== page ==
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Re: Mailbox locking

>>>>> "Viktor" == Viktor Pavlenko <> writes:

    Viktor> Can anyone shed some light on s (=sgid+x) and S (=sgid-x)
    Viktor> things?

becomes the gid of the owner"???

suid = Set User ID.  This means the effective user of the process is
set to the owner of the executable file, and the process has the same
permissions that the file owner has for the purpose of checking the
user mode.

sgid = Set Group ID.  Same as suid except substitute group for owner.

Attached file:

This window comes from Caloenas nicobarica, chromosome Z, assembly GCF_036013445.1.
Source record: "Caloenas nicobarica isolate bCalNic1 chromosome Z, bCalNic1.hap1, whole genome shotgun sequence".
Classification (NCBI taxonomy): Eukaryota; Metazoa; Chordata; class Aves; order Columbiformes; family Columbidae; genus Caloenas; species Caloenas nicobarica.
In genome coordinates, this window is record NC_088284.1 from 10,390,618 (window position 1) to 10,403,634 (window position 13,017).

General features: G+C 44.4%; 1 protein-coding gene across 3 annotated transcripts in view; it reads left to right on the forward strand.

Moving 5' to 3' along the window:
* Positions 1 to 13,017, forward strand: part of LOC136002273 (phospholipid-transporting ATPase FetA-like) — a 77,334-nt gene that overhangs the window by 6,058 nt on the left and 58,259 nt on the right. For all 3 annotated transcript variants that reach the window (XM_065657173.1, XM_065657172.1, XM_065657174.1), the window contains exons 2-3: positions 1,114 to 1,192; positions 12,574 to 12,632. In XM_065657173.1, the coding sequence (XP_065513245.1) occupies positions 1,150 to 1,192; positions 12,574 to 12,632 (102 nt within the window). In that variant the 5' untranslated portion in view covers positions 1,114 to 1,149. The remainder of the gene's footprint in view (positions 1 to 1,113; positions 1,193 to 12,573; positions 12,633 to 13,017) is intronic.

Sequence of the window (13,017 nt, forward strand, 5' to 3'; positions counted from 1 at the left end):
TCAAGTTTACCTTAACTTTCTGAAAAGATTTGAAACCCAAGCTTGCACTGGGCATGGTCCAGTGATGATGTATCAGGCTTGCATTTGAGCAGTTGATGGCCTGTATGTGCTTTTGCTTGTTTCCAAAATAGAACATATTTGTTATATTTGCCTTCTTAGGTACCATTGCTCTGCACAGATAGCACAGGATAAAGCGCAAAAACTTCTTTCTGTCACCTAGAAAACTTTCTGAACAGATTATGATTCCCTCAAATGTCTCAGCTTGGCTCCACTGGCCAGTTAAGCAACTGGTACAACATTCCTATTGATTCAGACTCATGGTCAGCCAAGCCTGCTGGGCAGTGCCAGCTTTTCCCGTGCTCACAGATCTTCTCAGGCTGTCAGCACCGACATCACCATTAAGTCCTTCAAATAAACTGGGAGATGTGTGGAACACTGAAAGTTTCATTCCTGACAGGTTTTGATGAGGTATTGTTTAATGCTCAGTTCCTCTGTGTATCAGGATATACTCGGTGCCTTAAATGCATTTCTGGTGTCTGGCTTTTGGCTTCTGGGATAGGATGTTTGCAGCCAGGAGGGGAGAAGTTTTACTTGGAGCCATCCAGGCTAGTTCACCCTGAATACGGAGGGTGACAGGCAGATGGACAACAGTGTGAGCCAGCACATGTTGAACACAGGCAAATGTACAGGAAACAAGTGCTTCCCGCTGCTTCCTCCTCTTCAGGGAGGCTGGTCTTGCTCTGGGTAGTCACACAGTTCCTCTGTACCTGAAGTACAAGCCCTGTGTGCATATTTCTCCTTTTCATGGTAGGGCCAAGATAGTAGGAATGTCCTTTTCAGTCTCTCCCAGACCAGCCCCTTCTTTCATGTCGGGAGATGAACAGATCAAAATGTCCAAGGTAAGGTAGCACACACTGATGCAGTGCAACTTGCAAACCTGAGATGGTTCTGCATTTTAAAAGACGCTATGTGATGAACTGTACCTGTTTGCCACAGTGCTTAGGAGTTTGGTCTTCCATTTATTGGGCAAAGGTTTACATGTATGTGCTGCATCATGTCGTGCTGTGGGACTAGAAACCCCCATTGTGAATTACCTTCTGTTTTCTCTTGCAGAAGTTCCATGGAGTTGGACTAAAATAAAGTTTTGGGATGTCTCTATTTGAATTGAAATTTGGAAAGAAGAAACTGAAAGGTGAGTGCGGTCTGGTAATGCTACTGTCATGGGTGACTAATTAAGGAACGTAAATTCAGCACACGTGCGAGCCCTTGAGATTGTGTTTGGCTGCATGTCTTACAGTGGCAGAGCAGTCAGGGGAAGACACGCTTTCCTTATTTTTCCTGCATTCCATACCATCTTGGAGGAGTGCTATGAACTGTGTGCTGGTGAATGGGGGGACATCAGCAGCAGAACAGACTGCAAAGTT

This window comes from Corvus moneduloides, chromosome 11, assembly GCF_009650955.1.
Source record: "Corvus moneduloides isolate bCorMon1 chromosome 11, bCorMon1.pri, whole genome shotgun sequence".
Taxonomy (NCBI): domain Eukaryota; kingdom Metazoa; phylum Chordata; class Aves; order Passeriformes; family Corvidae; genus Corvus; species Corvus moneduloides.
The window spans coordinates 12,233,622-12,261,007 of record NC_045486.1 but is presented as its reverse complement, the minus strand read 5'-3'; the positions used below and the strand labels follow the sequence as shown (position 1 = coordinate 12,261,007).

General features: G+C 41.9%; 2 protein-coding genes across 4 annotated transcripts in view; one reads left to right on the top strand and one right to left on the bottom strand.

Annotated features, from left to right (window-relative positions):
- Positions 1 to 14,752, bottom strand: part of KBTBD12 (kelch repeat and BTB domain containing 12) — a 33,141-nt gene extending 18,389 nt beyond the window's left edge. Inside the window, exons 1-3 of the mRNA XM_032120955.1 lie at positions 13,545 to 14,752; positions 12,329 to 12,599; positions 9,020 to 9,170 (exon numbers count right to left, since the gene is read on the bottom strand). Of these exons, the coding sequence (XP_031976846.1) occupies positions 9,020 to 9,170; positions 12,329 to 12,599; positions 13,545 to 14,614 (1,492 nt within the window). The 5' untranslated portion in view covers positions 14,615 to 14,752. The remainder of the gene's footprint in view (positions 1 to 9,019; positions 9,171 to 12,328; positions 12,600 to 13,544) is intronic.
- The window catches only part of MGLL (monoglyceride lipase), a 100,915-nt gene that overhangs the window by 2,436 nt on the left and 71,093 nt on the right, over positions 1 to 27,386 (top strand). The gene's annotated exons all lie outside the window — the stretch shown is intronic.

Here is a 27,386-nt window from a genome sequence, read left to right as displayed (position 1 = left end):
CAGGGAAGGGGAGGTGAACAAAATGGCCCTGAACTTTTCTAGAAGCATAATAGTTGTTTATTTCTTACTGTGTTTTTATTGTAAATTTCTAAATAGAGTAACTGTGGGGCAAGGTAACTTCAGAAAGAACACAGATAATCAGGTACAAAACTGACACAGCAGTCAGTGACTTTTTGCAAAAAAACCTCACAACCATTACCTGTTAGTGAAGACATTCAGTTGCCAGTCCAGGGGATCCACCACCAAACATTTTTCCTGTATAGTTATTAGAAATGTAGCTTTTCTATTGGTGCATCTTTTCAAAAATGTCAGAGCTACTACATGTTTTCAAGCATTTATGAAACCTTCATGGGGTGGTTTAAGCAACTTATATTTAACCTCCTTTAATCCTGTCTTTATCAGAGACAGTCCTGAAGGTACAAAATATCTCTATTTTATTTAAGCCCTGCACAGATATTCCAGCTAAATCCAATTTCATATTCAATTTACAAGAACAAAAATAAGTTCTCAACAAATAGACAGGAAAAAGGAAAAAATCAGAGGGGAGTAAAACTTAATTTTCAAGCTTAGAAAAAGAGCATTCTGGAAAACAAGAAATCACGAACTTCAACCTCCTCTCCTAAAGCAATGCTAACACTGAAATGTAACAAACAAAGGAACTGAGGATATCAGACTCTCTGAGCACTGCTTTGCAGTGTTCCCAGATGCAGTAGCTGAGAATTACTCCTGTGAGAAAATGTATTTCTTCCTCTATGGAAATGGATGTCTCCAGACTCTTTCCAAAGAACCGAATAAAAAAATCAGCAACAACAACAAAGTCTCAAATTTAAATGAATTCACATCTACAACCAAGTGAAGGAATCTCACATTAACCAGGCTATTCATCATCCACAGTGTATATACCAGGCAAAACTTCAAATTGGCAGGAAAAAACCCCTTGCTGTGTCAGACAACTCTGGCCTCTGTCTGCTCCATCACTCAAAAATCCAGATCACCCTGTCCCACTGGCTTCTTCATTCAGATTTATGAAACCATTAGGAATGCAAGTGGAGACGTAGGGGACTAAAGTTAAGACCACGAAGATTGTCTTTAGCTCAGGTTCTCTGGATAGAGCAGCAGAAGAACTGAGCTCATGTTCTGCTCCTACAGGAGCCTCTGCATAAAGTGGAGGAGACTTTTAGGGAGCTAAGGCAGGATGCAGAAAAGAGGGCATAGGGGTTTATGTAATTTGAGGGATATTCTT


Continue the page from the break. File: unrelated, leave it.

These are pretty meaningless if x is not set, but for orthogonality's
sake you can do chmod 2666 file if ya really wanna.

On some systems, you can do chmod 1nnn.  This is called the "sticky"
bit, and that is the one that calls for mandatory locking.

When these are directories, they have different meanings.  An "suid"
directory is meaningless (IIRC), an sgid directory means "use my
permissions as default when you create children in me", and a
directory with the sticky bit set restricts certain directory
manipulations to the owner of the directory or file.

Look up stat(2).  (No, chmod(2) isn't a lot of help, and chmod(1) is
only a little bit more.  ;-)

Info may be better than man.

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